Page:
New Archaeological Discoveries in Ireland

I’m reading Graham Robb’s fascinating new book about rediscovering the ancient roadways of the continental Celtic world (it’s called The Discovery of Middle Earth in the US, and The Ancient Paths in Ireland and the UK) and I’ll review it soon) and interviewing another author for an article I’m going to post next week, so time is short right now. Here are some links to interesting new archaeological discoveries relating to Ireland and the ancient Celtic world in lieu of a longer post to get the week off to a good start.

County Kerry Snails: Early Immigrants from Central Europe

Cepaea Nemoralis (Wikimedia Commons, Photo: Michael Gäbler)

Cepaea Nemoralis (Source: Wikimedia Commons, Photo: Michael Gäbler)

Geneticists studying Irish snails have discovered a species in Co. Kerry which is directly related to snails in Europe. Cepaea nemoralis or Grove Snails, are not related to any other snail found in Ireland, but instead hail from the Pyrennes, and seem to have first appeared in Ireland 8000 years ago, along with the first continental Europeans. It’s thought these snails were deliberately brought as a delicacy, rather than being accidental passengers. This would have been before the land bridge connecting Ireland to Europe at the end of the last ice age was submerged and washed away. We Irish have rather lost the taste for snails since then.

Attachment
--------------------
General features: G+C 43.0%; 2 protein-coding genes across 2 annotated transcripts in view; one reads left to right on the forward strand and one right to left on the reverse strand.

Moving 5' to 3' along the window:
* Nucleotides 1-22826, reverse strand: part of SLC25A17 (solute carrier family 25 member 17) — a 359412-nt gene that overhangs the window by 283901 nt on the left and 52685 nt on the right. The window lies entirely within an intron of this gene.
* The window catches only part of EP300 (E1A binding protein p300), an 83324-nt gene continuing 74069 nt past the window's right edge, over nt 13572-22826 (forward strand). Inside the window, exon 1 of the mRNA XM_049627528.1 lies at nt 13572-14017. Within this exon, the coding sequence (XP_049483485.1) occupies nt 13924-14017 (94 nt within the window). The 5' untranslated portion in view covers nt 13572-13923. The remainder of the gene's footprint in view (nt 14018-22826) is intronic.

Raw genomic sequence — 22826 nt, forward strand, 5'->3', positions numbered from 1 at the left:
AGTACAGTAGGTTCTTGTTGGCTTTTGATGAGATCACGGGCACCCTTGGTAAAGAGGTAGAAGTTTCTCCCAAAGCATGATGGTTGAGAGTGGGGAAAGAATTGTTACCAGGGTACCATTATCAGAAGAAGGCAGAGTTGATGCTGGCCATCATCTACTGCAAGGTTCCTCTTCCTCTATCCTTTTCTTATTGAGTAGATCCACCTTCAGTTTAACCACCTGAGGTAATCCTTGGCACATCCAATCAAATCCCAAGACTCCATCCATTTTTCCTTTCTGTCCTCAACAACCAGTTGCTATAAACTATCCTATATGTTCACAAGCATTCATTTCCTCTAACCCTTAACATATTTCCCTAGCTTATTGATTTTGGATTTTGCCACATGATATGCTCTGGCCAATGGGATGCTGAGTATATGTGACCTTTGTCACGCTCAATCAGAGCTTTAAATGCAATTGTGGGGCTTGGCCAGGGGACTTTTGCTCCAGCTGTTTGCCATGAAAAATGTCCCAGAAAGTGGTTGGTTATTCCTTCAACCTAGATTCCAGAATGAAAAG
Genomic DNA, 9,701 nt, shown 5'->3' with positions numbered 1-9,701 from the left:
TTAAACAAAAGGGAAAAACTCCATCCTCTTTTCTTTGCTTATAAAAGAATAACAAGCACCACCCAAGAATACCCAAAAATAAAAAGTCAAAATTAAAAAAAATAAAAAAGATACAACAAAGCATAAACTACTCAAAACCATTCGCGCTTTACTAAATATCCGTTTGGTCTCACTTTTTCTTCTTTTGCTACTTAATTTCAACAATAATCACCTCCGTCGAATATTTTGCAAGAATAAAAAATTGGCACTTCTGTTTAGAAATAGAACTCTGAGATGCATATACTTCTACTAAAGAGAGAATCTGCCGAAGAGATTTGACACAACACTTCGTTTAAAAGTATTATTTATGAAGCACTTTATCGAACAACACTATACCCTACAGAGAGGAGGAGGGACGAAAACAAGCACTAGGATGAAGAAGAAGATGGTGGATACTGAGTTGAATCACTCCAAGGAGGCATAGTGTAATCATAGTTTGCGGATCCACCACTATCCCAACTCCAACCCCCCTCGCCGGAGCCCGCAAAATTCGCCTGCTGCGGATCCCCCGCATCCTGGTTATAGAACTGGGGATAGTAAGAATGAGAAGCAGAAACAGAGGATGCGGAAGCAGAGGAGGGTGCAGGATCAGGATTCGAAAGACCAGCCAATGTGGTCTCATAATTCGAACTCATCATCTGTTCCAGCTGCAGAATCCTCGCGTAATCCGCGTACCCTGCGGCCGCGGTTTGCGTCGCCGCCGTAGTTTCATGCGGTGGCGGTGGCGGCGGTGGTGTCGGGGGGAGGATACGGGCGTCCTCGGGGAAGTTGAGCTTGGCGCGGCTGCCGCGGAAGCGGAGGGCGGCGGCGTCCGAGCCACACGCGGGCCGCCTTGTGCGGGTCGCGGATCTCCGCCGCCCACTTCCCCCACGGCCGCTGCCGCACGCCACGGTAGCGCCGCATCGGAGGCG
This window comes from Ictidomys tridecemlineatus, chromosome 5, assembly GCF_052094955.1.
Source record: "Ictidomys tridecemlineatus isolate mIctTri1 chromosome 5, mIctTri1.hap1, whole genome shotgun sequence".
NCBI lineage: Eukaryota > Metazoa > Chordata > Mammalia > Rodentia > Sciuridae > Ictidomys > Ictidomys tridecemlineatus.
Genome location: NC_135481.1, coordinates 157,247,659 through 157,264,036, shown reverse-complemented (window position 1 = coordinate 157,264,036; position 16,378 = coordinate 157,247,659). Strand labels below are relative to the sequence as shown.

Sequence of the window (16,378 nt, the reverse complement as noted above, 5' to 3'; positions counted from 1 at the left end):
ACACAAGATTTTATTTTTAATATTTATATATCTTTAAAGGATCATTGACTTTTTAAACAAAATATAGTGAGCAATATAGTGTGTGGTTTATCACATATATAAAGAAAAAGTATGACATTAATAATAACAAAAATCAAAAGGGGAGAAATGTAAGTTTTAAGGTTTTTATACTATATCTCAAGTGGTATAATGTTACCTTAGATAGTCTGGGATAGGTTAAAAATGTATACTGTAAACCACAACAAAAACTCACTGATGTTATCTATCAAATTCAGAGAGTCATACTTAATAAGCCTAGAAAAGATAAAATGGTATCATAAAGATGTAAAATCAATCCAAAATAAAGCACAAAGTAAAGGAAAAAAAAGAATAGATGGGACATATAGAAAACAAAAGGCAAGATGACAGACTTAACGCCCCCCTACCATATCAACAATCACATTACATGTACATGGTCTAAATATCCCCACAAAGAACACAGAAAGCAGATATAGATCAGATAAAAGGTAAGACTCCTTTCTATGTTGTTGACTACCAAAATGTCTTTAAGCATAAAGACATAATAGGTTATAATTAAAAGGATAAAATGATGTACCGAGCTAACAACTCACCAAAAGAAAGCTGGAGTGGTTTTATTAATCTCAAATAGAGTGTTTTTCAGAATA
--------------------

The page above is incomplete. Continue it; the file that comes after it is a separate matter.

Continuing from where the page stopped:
Read more at…

The River Liffey’s Ancient Name: An Ruirthech, the Stampeding One

The Liffey passing the Ha'penny Bridge  (source: wikipedia commons)

The Liffey (source: wikipedia commons)

Before the River Liffey became a narrow and muddy sliver meandering through the center of a modern capital city, it was a wide and unpredictable flood plain that regularly devastated settlers and invading armies.

Read all about it over at…





First New passage Tomb in 200 years Discovered in Boyne Valley

The entrance to Newgrange showing the famous carved entrance stone, the doorway, and the roof box above that.


Archaeologist working for the Heritage Council surveying the Boyne Valley with modern techniques have announced the discovery of the first new passage grave in 200 years in the vicinity of the Brú-na-Bóinne World Heritage Site. Measuring just 25 cm above the surrounding field, the long-lost tomb was practically indistinguishable from the surrounding fields. Geophysical survey techniques have now indicated a central passage and a three-chambered central enclosure, typical of passage graves in the region.

Read more over at Past Horizons…


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